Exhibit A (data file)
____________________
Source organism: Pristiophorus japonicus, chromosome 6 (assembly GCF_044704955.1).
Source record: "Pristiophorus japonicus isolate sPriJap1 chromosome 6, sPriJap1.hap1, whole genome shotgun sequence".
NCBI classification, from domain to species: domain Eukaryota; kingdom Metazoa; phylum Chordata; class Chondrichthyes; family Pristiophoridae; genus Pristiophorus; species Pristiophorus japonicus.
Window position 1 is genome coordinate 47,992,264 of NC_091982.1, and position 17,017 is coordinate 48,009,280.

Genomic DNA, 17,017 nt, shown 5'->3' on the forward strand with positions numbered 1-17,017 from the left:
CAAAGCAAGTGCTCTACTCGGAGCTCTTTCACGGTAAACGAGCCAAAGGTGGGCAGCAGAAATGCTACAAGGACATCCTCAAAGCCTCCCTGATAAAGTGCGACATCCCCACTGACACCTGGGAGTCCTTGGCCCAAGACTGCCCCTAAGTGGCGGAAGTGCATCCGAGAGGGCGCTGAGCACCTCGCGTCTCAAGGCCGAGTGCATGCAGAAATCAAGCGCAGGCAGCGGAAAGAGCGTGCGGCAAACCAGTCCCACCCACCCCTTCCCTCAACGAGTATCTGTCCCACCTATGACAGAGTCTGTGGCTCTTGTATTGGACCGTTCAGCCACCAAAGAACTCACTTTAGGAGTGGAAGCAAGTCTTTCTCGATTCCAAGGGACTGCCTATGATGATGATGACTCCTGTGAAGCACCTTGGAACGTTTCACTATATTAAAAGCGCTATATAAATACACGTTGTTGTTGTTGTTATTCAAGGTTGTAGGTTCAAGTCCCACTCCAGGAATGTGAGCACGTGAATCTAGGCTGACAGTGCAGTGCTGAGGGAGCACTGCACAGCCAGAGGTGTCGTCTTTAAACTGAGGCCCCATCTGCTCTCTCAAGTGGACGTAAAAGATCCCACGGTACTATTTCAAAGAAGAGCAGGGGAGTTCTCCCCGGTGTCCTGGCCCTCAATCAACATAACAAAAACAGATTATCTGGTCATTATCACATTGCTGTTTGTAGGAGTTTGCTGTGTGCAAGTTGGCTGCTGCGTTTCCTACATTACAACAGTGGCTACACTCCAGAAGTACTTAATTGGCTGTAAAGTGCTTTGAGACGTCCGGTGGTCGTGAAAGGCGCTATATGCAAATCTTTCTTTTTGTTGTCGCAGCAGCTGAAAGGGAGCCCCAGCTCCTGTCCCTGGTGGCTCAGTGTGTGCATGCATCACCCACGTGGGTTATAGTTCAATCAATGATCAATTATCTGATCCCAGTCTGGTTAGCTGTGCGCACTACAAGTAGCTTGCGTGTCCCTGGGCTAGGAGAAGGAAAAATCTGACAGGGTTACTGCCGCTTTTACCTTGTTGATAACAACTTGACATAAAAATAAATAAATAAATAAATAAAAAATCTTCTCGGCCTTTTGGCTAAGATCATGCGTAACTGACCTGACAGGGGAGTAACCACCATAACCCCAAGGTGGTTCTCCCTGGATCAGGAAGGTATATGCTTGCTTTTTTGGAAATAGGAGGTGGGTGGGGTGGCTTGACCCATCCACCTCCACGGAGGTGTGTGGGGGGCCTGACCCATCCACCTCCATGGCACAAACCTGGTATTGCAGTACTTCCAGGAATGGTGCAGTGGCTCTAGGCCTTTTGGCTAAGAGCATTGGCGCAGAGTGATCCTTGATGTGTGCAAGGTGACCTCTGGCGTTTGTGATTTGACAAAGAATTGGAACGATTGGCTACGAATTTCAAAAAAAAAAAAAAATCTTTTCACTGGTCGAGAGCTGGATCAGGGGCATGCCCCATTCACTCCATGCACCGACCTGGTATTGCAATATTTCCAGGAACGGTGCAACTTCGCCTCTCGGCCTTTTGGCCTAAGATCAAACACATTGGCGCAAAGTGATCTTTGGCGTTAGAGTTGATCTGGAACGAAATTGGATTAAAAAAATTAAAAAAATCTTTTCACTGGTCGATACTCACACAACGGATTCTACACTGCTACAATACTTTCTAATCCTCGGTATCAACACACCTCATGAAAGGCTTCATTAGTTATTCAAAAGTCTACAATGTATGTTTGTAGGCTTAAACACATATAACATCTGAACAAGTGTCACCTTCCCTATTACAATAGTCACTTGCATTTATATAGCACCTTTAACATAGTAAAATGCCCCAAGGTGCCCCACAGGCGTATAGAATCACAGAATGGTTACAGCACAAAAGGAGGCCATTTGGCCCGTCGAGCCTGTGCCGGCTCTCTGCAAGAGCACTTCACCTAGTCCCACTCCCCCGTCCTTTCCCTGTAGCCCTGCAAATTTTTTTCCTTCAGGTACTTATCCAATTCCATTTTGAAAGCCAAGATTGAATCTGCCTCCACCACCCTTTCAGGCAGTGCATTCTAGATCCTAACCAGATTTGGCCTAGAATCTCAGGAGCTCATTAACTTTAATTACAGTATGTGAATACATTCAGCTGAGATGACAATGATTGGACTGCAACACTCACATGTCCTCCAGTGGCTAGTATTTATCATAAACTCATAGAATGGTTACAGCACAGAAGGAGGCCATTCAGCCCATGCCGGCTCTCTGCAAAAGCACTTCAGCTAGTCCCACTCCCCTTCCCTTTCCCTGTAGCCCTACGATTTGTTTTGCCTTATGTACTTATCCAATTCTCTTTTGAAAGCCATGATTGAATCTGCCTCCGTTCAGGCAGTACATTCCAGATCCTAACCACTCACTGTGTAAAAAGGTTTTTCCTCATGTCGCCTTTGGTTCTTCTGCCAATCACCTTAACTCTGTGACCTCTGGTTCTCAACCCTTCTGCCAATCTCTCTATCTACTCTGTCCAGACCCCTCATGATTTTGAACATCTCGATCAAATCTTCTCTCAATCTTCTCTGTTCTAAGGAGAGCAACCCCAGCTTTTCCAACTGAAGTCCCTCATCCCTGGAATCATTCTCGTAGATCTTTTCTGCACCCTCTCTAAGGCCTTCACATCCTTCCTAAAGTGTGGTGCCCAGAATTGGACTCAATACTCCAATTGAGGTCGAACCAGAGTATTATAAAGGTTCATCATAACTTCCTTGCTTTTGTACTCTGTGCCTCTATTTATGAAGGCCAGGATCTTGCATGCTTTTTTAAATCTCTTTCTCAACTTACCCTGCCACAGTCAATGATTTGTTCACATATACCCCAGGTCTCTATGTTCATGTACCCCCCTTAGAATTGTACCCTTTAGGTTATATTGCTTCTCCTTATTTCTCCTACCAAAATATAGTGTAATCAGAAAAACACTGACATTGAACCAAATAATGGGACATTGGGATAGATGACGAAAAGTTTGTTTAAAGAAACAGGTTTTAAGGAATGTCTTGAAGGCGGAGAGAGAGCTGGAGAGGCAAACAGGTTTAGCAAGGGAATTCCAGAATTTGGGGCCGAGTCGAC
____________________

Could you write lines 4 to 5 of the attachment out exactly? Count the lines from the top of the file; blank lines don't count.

Window position 1 is genome coordinate 47,992,264 of NC_091982.1, and position 17,017 is coordinate 48,009,280.

Genomic DNA, 17,017 nt, shown 5'->3' on the forward strand with positions numbered 1-17,017 from the left: